He believes that dad has heart stress, or very unlikely had a heart attack at home at some point but no markers lead toward that he said and that has resulted in his weak heart. He also said he thinks that dad might have aspirated and that has caused the recent Pneumonia and further complicated the situation and that is why he needed to be sedated also. (no one has confirmed the aspiration to me) the cardiologist said he would be seeing dad this evening.
Once again, he said do not worry about his heart he thinks it’s the lungs that are the concern. I asked him have they ruled out a heart attack and he said No. I then asked him why his ejection fraction has gone down to 34% and he said from that report he said he has not ruled out a heart attack however he said he believes it was unlikely to have been one as his Troponin levels in his blood were in the 100s not in the 1000’s. I requested the echo report that was done after dad had the pulmonary oedema. He is going to investigate further with the other eco but due to risks will not risk doing an angiogram.
I now have a copy of the echocardiogram that was done on the 31-3-17 if you need any details please let me know.
After work I visited dad at the hospital this afternoon and asked the nurse on his duty shift about his bloods, she said his white blood cell count is up slightly but lower then yesterday, his haemoglobin is down slightly. His fever is completely under control, and I asked for blood reports but no one was around that could give them to me so they said if I ask in the morning I should be able to get them then.
This next part is very important: When I said hello to my dad he responded and put his hand up and opened his eyes.
Now, my father is under sedation in the induced coma but the nurse said he is responding to questions. I spoke to dad and he is listening and able to answer my questions by nodding and squeezing the hand. Is this safe and ok? He indicated he is not in any pain, and on one occasion he opened his eyes to see me. I am concerned he is aware of too much what are your thoughts please?
Also, the nurse said this is not very common to be so responsive with the sedation. I hope he is not too aware and not in any pain. Is this good or not good? Do I need to speak up to the doctors for him, the nurse said he is not resisting to the ventilation so they are not too concerned.
Thank you for your advice again and please let me know where to from here and if I need to obtain more information and what I should know daily and what to ask for from them.
Thank you for sharing all this very useful information!
You have already done a crash course in Intensive Care/Critical Care and I can see that you are a quick learner!
It’s good to hear that your Dad is on Propofol and not Midazolam (Versed). Propofol is short acting and therefore, once Propofol is stopped, Patients tend to “wake up” a lot quicker, sometimes within minutes or hours.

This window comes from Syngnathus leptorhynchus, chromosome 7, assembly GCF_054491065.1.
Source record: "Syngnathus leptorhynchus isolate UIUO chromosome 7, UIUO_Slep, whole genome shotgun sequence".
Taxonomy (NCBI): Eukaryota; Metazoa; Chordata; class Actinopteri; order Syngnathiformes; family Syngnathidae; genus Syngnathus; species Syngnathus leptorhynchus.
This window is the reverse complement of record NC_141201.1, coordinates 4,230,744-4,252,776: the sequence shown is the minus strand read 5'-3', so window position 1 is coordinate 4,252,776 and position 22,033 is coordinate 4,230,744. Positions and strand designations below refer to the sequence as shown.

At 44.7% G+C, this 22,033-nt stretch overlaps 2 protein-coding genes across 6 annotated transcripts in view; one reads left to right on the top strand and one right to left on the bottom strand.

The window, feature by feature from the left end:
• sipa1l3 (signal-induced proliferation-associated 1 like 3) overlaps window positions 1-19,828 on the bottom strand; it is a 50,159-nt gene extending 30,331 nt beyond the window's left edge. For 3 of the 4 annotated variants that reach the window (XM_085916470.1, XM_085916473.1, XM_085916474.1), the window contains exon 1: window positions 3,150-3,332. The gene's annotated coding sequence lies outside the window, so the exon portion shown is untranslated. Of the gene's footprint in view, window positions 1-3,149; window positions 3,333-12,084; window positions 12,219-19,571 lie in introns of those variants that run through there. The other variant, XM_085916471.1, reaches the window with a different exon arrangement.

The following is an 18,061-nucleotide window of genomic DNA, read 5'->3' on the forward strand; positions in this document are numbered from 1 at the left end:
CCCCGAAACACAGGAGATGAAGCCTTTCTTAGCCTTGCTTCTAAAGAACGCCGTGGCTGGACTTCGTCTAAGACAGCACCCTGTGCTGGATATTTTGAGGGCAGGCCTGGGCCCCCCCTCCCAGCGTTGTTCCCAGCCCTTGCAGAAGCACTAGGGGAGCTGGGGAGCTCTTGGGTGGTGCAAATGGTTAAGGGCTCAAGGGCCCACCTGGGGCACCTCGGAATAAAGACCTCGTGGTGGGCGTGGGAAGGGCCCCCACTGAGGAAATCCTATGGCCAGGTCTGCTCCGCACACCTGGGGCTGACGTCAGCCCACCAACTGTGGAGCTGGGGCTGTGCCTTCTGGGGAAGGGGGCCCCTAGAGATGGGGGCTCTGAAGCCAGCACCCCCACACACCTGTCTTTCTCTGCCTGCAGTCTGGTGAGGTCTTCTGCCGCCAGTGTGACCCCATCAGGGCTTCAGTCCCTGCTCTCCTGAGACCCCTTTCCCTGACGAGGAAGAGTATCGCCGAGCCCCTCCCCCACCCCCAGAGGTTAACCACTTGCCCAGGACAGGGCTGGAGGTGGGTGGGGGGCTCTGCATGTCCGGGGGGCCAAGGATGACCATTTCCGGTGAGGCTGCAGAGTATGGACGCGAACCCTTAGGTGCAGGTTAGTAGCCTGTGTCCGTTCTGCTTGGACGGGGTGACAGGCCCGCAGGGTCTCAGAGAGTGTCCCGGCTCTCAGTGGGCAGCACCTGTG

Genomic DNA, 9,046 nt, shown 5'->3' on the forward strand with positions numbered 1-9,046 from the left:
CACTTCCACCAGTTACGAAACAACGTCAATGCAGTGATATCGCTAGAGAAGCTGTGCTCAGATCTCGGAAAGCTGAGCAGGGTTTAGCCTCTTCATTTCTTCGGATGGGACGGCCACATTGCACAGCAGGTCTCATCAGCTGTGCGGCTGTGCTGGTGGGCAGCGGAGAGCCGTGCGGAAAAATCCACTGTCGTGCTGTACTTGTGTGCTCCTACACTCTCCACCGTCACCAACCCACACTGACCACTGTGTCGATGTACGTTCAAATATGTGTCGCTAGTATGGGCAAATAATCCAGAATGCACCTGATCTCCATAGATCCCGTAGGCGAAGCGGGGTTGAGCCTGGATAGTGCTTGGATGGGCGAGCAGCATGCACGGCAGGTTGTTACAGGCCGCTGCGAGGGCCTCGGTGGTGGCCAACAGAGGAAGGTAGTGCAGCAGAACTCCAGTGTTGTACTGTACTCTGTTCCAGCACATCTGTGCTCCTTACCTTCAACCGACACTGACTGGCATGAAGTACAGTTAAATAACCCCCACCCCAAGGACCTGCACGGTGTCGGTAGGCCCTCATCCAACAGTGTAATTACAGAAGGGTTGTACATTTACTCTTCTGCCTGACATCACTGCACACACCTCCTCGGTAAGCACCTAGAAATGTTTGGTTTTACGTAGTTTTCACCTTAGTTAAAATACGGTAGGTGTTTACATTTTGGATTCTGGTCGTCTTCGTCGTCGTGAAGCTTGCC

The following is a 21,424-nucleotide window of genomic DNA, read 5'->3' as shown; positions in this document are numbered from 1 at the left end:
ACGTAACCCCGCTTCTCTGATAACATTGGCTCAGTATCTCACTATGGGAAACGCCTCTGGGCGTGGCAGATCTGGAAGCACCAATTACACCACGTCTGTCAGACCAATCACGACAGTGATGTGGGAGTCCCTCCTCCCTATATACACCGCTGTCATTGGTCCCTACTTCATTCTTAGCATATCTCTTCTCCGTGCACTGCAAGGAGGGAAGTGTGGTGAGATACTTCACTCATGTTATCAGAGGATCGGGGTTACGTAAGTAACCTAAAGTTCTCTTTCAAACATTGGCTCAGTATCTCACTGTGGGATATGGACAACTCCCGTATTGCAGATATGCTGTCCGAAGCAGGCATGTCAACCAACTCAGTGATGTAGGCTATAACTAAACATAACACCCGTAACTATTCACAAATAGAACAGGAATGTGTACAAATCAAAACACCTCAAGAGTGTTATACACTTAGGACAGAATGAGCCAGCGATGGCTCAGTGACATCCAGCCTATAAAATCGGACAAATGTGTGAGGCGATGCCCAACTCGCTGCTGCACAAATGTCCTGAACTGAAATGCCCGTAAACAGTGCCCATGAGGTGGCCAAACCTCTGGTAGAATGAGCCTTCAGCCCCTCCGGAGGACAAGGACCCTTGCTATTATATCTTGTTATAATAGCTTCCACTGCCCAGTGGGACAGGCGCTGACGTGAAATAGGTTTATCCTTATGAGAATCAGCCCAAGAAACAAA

Midazolam (Versed) is long-acting and therefore it takes a lot longer for Patients to “wake up” after the induced coma.
Therefore, I’m not surprised that your Dad is responding to you and your family and those are all very good signs.
Generally speaking “waking up” after an induced coma is more like switching on a light with a dimmer, rather than switching on a light with a switch. “Waking up” after an induced coma is a process and not an event.
I have written about this extensively here
- The 5 Mistakes you are unconsciously making if your critically ill loved one is in an induced coma and is not “waking up”!
- The 10 answers to the 10 most frequently asked questions when your loved one isn’t “waking up “ after an induced coma!
It’s also positive to know that your Dad is responding especially since he had a stroke a few days back!
As far as the doctor’s comment is concerned about “making tough decisions” in the next few days, my advice is to ignore any negativity for now and keep asking questions.
Intensive Care teams are negative by default and whilst I agree that your Dad’s prognosis is poor, negativity is not going to help anyone but the ICU who wants to manage their financial budget, manage their beds, staff as well as their medical research interests.
- 5 POWERFUL THINGS YOU NEED TO DO IF THE INTENSIVE CARE TEAM IS NEGATIVE WHEN YOUR LOVED ONE IS CRITICALLY ILL IN INTENSIVE CARE!
Furthermore, if his Troponin levels are in the 100’s it’s unlikely that he had a heart attack, although they haven’t ruled it out yet. I think they are just cautious, which is fine.
Also, if your Dad has an aspiration Pneumonia, there is a very good chance he might have aspirated during the Bronchoscopy.
You clearly noticed a deterioration after the bronchoscopy from what you shared yesterday on the phone.
This is probably also why they had to intubate (=insertion of the breathing tube) him and put him on the ventilator within the next 24 hours.
With stage 4 lung cancer and an aspiration Pneumonia, the prognosis will be poor going forward. However that doesn’t means your Dad can’t come off the ventilator over the next few days, you have to wait and see.